Biology, civil engineering and geosciences faculty secure portion of $2.5 million grant awarded by the Louisiana RESTORE Act Center of Excellence.
A new smartphone app will enable users to create a virtual safety net of friends, family and University Police.
The University of Louisiana at Lafayette’s Student Government Association has purchased a customized version of the high-tech tool. SGA is making it available, at no cost, to anyone who has a University email address and smartphone.
The Rave Guardian Campus Safety App is offered by Rave Mobile Safety, the company that provides UL Lafayette’s emergency notification system.
The app has been described as a “virtual escort.” Here’s how it works:
A user downloads the web-based app onto his smartphone and creates a profile that includes pertinent personal information, such as his name, address, any medical conditions, and ID photo. He can also create a list of “guardians” who would be notified under certain circumstances.
The guardian must also have the app on his smartphone. A generic version is free and can be used with any email address.
“Say you’re going out on a date with a guy for the first time. You want to let someone know who you are going out with, where you are going, and what time you expect to be back,” said University Police Capt. Charles Gisclair.
“You would use the app to record that information. Suppose you plan to be home by midnight. If you don’t deactivate the timer by 12 o’clock, the app will automatically notify the designated guardian.
“The first thing the guardian would do would be to call you to see if you’re okay. If you can’t be reached, the app enables the guardian to immediately notify University Police that you’re not back home yet. That notification can be sent regardless of whether you designated University Police as a guardian.”
The University Police dispatcher on campus receives the notification. “Because this is web-based software, we can also receive the notification in our patrol units, where we have wi-fi access,” Gisclair continued.
“The only time University Police would have access to the user’s personal profile would be when the notification is activated. It gives us the user’s info. And, as long as the user’s smartphone GPS is operating, the app will ping that phone and show us where it’s located.”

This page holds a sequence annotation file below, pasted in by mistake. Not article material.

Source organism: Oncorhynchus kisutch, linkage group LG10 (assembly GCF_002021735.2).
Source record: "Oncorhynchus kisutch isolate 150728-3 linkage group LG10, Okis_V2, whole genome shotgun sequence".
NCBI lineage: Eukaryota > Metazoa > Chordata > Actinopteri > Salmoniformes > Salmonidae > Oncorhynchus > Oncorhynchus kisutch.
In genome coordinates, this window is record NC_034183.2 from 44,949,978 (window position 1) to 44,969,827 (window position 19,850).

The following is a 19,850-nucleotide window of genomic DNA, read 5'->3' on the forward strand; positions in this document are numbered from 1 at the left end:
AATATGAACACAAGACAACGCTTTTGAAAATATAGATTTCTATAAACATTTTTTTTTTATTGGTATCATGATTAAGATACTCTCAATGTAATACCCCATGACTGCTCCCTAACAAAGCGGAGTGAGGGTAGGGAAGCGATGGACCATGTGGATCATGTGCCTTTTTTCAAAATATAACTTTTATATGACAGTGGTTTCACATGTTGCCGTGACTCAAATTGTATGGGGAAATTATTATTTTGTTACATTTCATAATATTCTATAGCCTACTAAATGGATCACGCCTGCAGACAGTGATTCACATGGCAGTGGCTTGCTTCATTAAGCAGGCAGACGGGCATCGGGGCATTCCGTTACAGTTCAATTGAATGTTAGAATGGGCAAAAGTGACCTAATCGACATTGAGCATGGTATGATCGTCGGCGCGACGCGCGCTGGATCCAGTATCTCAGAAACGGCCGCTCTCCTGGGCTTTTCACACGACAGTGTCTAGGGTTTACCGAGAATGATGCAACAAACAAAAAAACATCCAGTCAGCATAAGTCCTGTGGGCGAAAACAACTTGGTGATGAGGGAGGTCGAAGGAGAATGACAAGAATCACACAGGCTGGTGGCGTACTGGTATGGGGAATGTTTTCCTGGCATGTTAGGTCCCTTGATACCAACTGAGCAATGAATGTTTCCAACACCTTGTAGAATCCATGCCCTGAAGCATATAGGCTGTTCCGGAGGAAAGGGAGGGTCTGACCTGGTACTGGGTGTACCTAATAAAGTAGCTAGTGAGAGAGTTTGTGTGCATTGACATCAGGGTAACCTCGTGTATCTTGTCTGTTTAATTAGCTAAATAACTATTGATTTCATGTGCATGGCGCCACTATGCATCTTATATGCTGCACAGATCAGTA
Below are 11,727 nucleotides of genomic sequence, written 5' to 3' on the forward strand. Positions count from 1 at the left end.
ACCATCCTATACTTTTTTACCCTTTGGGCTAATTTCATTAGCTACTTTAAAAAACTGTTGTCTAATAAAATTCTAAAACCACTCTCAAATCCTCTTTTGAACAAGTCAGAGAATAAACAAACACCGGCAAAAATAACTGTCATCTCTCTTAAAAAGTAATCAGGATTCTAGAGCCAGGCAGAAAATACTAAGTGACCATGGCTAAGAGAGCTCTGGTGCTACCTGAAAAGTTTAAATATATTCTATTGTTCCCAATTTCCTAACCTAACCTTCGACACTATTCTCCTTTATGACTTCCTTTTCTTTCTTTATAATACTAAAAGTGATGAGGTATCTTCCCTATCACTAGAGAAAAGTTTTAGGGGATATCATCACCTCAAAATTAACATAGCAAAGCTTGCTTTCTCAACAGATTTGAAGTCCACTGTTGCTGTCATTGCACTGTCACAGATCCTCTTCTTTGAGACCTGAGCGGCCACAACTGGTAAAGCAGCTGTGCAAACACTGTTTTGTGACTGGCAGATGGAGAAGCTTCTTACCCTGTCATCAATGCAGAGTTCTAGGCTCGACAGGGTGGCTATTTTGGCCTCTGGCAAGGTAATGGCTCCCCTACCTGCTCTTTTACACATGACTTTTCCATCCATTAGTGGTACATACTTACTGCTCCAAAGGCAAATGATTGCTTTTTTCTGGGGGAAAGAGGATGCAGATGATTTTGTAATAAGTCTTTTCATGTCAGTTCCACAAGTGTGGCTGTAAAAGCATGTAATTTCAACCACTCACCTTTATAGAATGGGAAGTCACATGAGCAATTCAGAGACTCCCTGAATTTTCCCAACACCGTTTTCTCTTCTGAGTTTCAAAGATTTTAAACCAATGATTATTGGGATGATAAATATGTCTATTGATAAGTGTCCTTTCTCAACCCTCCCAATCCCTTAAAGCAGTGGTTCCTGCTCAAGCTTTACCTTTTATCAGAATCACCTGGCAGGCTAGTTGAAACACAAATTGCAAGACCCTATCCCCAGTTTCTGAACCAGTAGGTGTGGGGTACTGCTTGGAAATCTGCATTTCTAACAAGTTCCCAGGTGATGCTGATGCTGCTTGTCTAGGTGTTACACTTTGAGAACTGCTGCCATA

Officers can then investigate the situation to determine if the user is in trouble.
The Rave Guardian app can be downloaded from the Apple Store. During registration, the user is able to indicate whether he is affiliated with a university.
The Guardian app has a feature intended to minimize the number of notifications that might be sent because the user simply forgets to deactivate the timer when he reaches his intended destination.
“There are actually two warnings before the timer goes off,” Gisclair said. “The first notification is a text message: ‘You’ve got a certain number of minutes left on your timer.’
“Then, within the last minute, the app places an automated call that says, ‘You have 59 seconds to deactivate the timer.’ ”
Gisclair said other universities that have adopted the app have reported few “false” notifications.
“I think our students will use this app. It’s a very useful tool,” he said.
David Neef, SGA president, said providing the app has been a long-term goal. “We wanted to make sure our students feel safe wherever they are. This app can also be used in an emergency to quickly contact University Police or 911. And, it’s a tool that enables the user to anonymously report anything suspicious to police.”
University Police Chief Joey Sturm stressed that the service is not limited to UL Lafayette’s campus. A faculty member who is attending a conference in another part of the United States could use it, for example. “If the app’s timer goes off, then when we get that person’s identification information, we can notify the appropriate law enforcement jurisdiction,” he said. The service is not available in other countries, however.
The Guardian app for smartphones was recently introduced by Rave Mobile Safety. A previous version was offered for cellphones but the app for smartphones is easier to use, Gisclair said. It’s estimated that 92 percent of all college students have smartphones.
More than 50 colleges and universities have chosen the Rave Guardian Campus Safety App, including Georgia Tech and Tulane University.